The best (and worst) actors to play Elvis – Socialite Life
As Baz Luhrmann’s blockbuster Elvis biopic continues to wow movie theater crowds, one thing that has united audiences and critics is the performance of Austin Butler, who plays the King of Rock ‘n’ Roll.
Luhrmann himself says that casting Butler was a no-brainer from the start.
“From the moment he walked into our first meeting all the way to the end, he lived as Elvis,” he revealed. “Not in the way a method actor would. It was more organic than that. His natural voice even lowered throughout the shoot. He somehow just became Elvis.”
Butler’s performance may be one of the most praised portrayals of Elvis on the big screen, but it is by no means the only one. We round up the other pretenders to the throne…
Kurt Russell – Elvis (1979)
Kurt‘s real-life dad, Bonanza’s Bing Russell, co-starred as Presley patriarch Vernon in this biopic directed by John Carpenter. The filmmaker would later team up with Kurt on Escape From New York, Escape From L.A., The Thing and Big Trouble in Little China.
Bruce Campbell – Bubba Ho-Tep (2002)
This cult horror comedy – which finds Elvis and JFK living in a Texas nursing home – was described by one critic as “The best movie to star both the King and JFK.” Bruce Campbell didn’t watch any of Elvis’ movies before portraying him as a 68-year-old because “he’s playing a persona, so they wouldn’t have been any use,” he says.
Harvey Keitel – Finding Graceland (1998)
This movie in which Keitel’s Elvis claims he staged his own death and is alive and well today was the first dramatic feature to include a scene shot inside Graceland, thanks to the help of executive producer Priscilla Presley.
Tyler Hilton – Walk the Line (2005)
“I’m not an Elvis impersonator,” claimed the One Tree Hill alum, who played opposite Joaquin Phoenix as Elvis’s Sun labelmate Johnny Cash. “But I do watch it and say, ‘That was a noble attempt, young warrior.’”
Jonathan Rhys Meyers – Elvis (2005)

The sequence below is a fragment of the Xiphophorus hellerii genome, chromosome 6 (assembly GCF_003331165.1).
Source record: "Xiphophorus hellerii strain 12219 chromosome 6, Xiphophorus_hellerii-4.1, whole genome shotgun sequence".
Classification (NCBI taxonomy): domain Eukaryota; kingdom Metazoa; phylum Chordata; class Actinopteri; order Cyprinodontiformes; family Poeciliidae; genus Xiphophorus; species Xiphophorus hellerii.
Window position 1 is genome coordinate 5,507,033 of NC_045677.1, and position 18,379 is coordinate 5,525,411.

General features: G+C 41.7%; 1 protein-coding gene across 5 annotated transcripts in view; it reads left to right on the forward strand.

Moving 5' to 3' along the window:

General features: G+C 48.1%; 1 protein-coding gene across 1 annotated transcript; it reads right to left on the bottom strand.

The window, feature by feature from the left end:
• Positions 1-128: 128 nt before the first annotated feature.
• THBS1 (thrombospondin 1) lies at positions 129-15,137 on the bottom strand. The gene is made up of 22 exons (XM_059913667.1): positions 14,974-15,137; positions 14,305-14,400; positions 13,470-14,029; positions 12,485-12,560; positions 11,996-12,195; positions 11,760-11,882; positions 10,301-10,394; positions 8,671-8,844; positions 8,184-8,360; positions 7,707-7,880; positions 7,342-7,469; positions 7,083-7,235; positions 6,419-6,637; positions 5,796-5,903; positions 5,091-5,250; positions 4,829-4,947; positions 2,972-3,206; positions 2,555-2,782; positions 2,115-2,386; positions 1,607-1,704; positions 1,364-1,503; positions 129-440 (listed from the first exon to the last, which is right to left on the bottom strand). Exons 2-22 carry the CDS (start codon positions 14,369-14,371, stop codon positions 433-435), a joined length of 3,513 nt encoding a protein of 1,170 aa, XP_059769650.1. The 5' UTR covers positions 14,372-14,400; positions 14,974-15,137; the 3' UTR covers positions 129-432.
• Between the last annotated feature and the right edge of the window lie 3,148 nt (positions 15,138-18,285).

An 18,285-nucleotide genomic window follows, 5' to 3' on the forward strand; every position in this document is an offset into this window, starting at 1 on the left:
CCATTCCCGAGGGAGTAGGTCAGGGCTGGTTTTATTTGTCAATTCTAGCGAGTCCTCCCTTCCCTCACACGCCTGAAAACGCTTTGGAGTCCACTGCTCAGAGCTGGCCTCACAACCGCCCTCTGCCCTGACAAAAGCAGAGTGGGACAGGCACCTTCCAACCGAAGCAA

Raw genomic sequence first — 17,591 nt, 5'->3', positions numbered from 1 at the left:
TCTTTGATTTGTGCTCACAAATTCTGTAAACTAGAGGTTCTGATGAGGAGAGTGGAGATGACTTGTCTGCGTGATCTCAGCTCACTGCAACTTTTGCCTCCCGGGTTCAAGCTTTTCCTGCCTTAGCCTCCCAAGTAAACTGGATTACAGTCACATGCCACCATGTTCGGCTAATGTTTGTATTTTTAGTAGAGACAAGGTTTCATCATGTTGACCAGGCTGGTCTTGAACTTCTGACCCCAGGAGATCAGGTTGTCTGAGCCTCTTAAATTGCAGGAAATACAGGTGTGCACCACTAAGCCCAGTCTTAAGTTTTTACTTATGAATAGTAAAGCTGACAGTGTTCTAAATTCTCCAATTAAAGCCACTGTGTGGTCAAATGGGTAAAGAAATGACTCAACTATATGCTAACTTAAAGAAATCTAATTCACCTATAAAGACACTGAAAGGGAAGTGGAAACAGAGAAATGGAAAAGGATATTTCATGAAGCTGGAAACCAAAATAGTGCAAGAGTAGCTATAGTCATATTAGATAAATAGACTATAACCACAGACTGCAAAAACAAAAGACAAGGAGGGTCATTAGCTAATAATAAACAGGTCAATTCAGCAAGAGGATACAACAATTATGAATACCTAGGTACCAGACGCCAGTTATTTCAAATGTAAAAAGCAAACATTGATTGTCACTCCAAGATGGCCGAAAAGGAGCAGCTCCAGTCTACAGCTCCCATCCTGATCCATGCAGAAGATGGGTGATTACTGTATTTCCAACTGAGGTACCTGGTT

The Irish actor known for playing a different king (The Tudors’ Henry VIII) affected a Southern accent to co-star in this TV Miniseries with Camryn Manheim and Robert Patrick as Gladys and Vernon. His performance bagged him an Emmy nomination as well as winning the Golden Globe for Best Actor.
Val Kilmer – True Romance (1993)
As the ghost of Elvis, Val shares advice with Christian Slater‘s character Clarence, even coining a new catchphrase for the King: “I like you, Clarence. Always have – always will.” Two years earlier, Val earned further acclaim for embodying another rock legend – the Doors’ Jim Morrison.
David Keith – Heartbreak Hotel (1988)
The Officer and a Gentleman veteran says Elvis is his favorite role ever “because I got to sing the stuff myself, and I’m a frustrated rock star. It was like living the dream.” Sadly the critics did not agree, with one noting: “The King has left the building.”
Michael Shannon – Elvis & Nixon (2016)
When Michael Shannon landed the part, “I just dove into Elvis’s world,” he says. “I watched all his movies. I read books, I watched press conferences that he did. I listened to his music. I just completely immersed myself.” He also got a private tour of Graceland with Jerry Schilling, a member of the so-called Memphis Mafia. “It was incredible,” he says. “And it was intimidating.”
Dale Midkiff – Elvis and Me (1988)
The TV movie was based on Priscilla Presley’s 1985 biography of her life with the King. “She had final say on who was going to portray her husband, and thankfully she picked me!” Dale says.
Michael St. Gerard – Elvis (1990), Great Balls of Fire! (1989), Heart of Dixie (1989)
Michael became something of an Elvis regular: as well the 1990 TV series Elvis, he also played the King in the 1989 Jerry Lee Lewis biopic Great Balls of Fire! and in Heart of Dixie, with Ally Sheedy, the same year… and in 1993 made a cameo as Elvis again in the penultimate episode of Quantum Leap. “You’re playing someone who captured the hearts of so many people. You can get swallowed up in a role like Elvis,” he later said. After undergoing a spiritual awakening, Michael retired from acting in 1994 and now works as an inner-city pastor.